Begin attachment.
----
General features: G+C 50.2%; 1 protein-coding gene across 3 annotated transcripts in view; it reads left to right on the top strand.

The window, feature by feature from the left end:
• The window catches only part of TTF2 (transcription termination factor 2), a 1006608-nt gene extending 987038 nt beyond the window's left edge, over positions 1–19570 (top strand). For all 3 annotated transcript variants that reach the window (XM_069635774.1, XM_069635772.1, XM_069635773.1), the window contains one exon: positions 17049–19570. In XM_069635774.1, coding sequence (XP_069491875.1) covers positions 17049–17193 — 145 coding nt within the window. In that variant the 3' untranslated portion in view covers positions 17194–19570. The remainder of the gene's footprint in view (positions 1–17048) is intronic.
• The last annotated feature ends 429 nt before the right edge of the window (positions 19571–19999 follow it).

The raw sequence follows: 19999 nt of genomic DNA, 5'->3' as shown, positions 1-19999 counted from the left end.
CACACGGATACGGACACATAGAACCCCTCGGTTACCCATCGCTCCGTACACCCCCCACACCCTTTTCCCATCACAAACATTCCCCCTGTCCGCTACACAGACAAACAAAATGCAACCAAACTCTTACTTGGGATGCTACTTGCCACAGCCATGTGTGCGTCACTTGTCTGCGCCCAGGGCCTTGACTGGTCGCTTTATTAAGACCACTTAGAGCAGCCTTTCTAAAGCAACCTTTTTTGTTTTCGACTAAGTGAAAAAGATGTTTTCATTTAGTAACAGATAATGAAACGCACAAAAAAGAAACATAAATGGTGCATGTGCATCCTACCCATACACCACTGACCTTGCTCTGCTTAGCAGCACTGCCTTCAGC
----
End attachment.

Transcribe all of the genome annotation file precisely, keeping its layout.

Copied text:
General features: G+C 50.2%; 1 protein-coding gene across 3 annotated transcripts in view; it reads left to right on the top strand.

The window, feature by feature from the left end:
• The window catches only part of TTF2 (transcription termination factor 2), a 1006608-nt gene extending 987038 nt beyond the window's left edge, over positions 1–19570 (top strand). For all 3 annotated transcript variants that reach the window (XM_069635774.1, XM_069635772.1, XM_069635773.1), the window contains one exon: positions 17049–19570. In XM_069635774.1, coding sequence (XP_069491875.1) covers positions 17049–17193 — 145 coding nt within the window. In that variant the 3' untranslated portion in view covers positions 17194–19570. The remainder of the gene's footprint in view (positions 1–17048) is intronic.
• The last annotated feature ends 429 nt before the right edge of the window (positions 19571–19999 follow it).

The raw sequence follows: 19999 nt of genomic DNA, 5'->3' as shown, positions 1-19999 counted from the left end.
CACACGGATACGGACACATAGAACCCCTCGGTTACCCATCGCTCCGTACACCCCCCACACCCTTTTCCCATCACAAACATTCCCCCTGTCCGCTACACAGACAAACAAAATGCAACCAAACTCTTACTTGGGATGCTACTTGCCACAGCCATGTGTGCGTCACTTGTCTGCGCCCAGGGCCTTGACTGGTCGCTTTATTAAGACCACTTAGAGCAGCCTTTCTAAAGCAACCTTTTTTGTTTTCGACTAAGTGAAAAAGATGTTTTCATTTAGTAACAGATAATGAAACGCACAAAAAAGAAACATAAATGGTGCATGTGCATCCTACCCATACACCACTGACCTTGCTCTGCTTAGCAGCACTGCCTTCAGC